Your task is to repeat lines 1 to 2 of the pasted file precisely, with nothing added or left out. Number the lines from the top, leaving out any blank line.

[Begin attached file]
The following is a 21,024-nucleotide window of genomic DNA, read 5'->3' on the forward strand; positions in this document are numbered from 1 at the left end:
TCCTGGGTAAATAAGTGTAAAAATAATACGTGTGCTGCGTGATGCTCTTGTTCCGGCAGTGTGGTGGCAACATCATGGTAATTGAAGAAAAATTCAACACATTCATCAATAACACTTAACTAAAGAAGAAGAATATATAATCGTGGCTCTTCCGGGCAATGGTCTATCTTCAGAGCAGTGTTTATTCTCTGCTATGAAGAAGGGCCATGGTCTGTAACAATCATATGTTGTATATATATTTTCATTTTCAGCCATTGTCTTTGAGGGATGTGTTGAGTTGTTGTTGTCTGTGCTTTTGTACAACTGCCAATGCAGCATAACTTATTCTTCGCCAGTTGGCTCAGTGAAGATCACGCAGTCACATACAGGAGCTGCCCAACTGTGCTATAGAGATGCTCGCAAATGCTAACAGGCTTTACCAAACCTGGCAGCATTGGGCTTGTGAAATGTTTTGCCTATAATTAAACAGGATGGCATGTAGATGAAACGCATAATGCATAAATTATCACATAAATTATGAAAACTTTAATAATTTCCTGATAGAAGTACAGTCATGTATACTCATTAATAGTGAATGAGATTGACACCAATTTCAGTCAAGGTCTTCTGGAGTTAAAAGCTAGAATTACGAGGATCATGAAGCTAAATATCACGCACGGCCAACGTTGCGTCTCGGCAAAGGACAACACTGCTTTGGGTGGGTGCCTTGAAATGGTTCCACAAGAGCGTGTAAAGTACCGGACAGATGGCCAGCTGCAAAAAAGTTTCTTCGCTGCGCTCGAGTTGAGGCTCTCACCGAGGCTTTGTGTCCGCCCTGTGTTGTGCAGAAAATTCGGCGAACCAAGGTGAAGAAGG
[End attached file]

The following is a 21,024-nucleotide window of genomic DNA, read 5'->3' on the forward strand; positions in this document are numbered from 1 at the left end:
TCCTGGGTAAATAAGTGTAAAAATAATACGTGTGCTGCGTGATGCTCTTGTTCCGGCAGTGTGGTGGCAACATCATGGTAATTGAAGAAAAATTCAACACATTCATCAATAACACTTAACTAAAGAAGAAGAATATATAATCGTGGCTCTTCCGGGCAATGGTCTATCTTCAGAGCAGTGTTTATTCTCTGCTATGAAGAAGGGCCATGGTCTGTAACAATCATATGTTGTATATATATTTTCATTTTCAGCCATTGTCTTTGAGGGATGTGTTGAGTTGTTGTTGTCTGTGCTTTTGTACAACTGCCAATGCAGCATAACTTATTCTTCGCCAGTTGGCTCAGTGAAGATCACGCAGTCACATACAGGAGCTGCCCAACTGTGCTATAGAGATGCTCGCAAATGCTAACAGGCTTTACCAAACCTGGCAGCATTGGGCTTGTGAAATGTTTTGCCTATAATTAAACAGGATGGCATGTAGATGAAACGCATAATGCATAAATTATCACATAAATTATGAAAACTTTAATAATTTCCTGATAGAAGTACAGTCATGTATACTCATTAATAGTGAATGAGATTGACACCAATTTCAGTCAAGGTCTTCTGGAGTTAAAAGCTAGAATTACGAGGATCATGAAGCTAAATATCACGCACGGCCAACGTTGCGTCTCGGCAAAGGACAACACTGCTTTGGGTGGGTGCCTTGAAATGGTTCCACAAGAGCGTGTAAAGTACCGGACAGATGGCCAGCTGCAAAAAAGTTTCTTCGCTGCGCTCGAGTTGAGGCTCTCACCGAGGCTTTGTGTCCGCCCTGTGTTGTGCAGAAAATTCGGCGAACCAAGGTGAAGAAGG